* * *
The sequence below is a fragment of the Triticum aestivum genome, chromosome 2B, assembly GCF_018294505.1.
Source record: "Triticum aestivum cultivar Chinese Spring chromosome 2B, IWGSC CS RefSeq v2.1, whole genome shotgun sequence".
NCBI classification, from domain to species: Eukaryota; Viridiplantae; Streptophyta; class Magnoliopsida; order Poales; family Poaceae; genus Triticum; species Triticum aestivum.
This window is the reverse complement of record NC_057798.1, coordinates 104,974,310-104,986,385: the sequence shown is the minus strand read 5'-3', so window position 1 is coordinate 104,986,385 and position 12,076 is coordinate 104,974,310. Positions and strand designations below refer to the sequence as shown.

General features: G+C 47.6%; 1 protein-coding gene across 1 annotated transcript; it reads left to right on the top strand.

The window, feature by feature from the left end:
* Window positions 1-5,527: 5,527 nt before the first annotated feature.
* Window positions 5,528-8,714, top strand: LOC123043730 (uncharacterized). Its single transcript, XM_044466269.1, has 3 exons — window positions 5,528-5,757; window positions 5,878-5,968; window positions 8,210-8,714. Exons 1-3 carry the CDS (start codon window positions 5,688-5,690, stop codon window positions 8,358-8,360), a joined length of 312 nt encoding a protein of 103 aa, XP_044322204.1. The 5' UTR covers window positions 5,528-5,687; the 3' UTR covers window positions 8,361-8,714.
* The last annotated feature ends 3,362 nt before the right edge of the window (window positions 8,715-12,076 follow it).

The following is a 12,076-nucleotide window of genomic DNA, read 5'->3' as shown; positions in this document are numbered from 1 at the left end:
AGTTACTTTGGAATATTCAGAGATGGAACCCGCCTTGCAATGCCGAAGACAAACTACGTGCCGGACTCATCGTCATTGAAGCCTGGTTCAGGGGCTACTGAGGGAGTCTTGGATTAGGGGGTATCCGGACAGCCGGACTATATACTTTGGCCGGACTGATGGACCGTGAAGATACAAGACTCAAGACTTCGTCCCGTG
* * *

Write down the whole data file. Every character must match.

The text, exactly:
The sequence below is a fragment of the Triticum aestivum genome, chromosome 2B, assembly GCF_018294505.1.
Source record: "Triticum aestivum cultivar Chinese Spring chromosome 2B, IWGSC CS RefSeq v2.1, whole genome shotgun sequence".
NCBI classification, from domain to species: Eukaryota; Viridiplantae; Streptophyta; class Magnoliopsida; order Poales; family Poaceae; genus Triticum; species Triticum aestivum.
This window is the reverse complement of record NC_057798.1, coordinates 104,974,310-104,986,385: the sequence shown is the minus strand read 5'-3', so window position 1 is coordinate 104,986,385 and position 12,076 is coordinate 104,974,310. Positions and strand designations below refer to the sequence as shown.

General features: G+C 47.6%; 1 protein-coding gene across 1 annotated transcript; it reads left to right on the top strand.

The window, feature by feature from the left end:
* Window positions 1-5,527: 5,527 nt before the first annotated feature.
* Window positions 5,528-8,714, top strand: LOC123043730 (uncharacterized). Its single transcript, XM_044466269.1, has 3 exons — window positions 5,528-5,757; window positions 5,878-5,968; window positions 8,210-8,714. Exons 1-3 carry the CDS (start codon window positions 5,688-5,690, stop codon window positions 8,358-8,360), a joined length of 312 nt encoding a protein of 103 aa, XP_044322204.1. The 5' UTR covers window positions 5,528-5,687; the 3' UTR covers window positions 8,361-8,714.
* The last annotated feature ends 3,362 nt before the right edge of the window (window positions 8,715-12,076 follow it).

The following is a 12,076-nucleotide window of genomic DNA, read 5'->3' as shown; positions in this document are numbered from 1 at the left end:
AGTTACTTTGGAATATTCAGAGATGGAACCCGCCTTGCAATGCCGAAGACAAACTACGTGCCGGACTCATCGTCATTGAAGCCTGGTTCAGGGGCTACTGAGGGAGTCTTGGATTAGGGGGTATCCGGACAGCCGGACTATATACTTTGGCCGGACTGATGGACCGTGAAGATACAAGACTCAAGACTTCGTCCCGTG